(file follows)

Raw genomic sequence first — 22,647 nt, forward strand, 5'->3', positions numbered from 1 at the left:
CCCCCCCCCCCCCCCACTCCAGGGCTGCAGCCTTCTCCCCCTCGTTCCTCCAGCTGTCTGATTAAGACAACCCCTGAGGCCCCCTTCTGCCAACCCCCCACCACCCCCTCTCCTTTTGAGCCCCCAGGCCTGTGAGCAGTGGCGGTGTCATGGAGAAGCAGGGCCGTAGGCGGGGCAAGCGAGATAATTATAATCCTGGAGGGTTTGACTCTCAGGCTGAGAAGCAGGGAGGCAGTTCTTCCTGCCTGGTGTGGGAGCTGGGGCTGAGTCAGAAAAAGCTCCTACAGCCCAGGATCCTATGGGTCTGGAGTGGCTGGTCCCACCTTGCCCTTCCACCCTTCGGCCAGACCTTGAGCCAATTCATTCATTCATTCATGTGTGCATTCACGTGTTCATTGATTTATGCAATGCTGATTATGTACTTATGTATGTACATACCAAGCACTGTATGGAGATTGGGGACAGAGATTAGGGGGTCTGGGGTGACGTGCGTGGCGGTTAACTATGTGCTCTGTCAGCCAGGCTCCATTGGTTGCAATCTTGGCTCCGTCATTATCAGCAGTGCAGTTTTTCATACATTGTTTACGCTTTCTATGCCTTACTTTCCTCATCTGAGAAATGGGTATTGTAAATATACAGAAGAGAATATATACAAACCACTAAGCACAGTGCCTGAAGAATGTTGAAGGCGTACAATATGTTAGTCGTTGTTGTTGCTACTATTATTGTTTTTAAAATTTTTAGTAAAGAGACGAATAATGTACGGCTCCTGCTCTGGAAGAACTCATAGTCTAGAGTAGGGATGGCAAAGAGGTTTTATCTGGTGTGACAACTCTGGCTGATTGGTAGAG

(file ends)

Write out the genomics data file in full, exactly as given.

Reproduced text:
Raw genomic sequence first — 22,647 nt, forward strand, 5'->3', positions numbered from 1 at the left:
CCCCCCCCCCCCCCCACTCCAGGGCTGCAGCCTTCTCCCCCTCGTTCCTCCAGCTGTCTGATTAAGACAACCCCTGAGGCCCCCTTCTGCCAACCCCCCACCACCCCCTCTCCTTTTGAGCCCCCAGGCCTGTGAGCAGTGGCGGTGTCATGGAGAAGCAGGGCCGTAGGCGGGGCAAGCGAGATAATTATAATCCTGGAGGGTTTGACTCTCAGGCTGAGAAGCAGGGAGGCAGTTCTTCCTGCCTGGTGTGGGAGCTGGGGCTGAGTCAGAAAAAGCTCCTACAGCCCAGGATCCTATGGGTCTGGAGTGGCTGGTCCCACCTTGCCCTTCCACCCTTCGGCCAGACCTTGAGCCAATTCATTCATTCATTCATGTGTGCATTCACGTGTTCATTGATTTATGCAATGCTGATTATGTACTTATGTATGTACATACCAAGCACTGTATGGAGATTGGGGACAGAGATTAGGGGGTCTGGGGTGACGTGCGTGGCGGTTAACTATGTGCTCTGTCAGCCAGGCTCCATTGGTTGCAATCTTGGCTCCGTCATTATCAGCAGTGCAGTTTTTCATACATTGTTTACGCTTTCTATGCCTTACTTTCCTCATCTGAGAAATGGGTATTGTAAATATACAGAAGAGAATATATACAAACCACTAAGCACAGTGCCTGAAGAATGTTGAAGGCGTACAATATGTTAGTCGTTGTTGTTGCTACTATTATTGTTTTTAAAATTTTTAGTAAAGAGACGAATAATGTACGGCTCCTGCTCTGGAAGAACTCATAGTCTAGAGTAGGGATGGCAAAGAGGTTTTATCTGGTGTGACAACTCTGGCTGATTGGTAGAG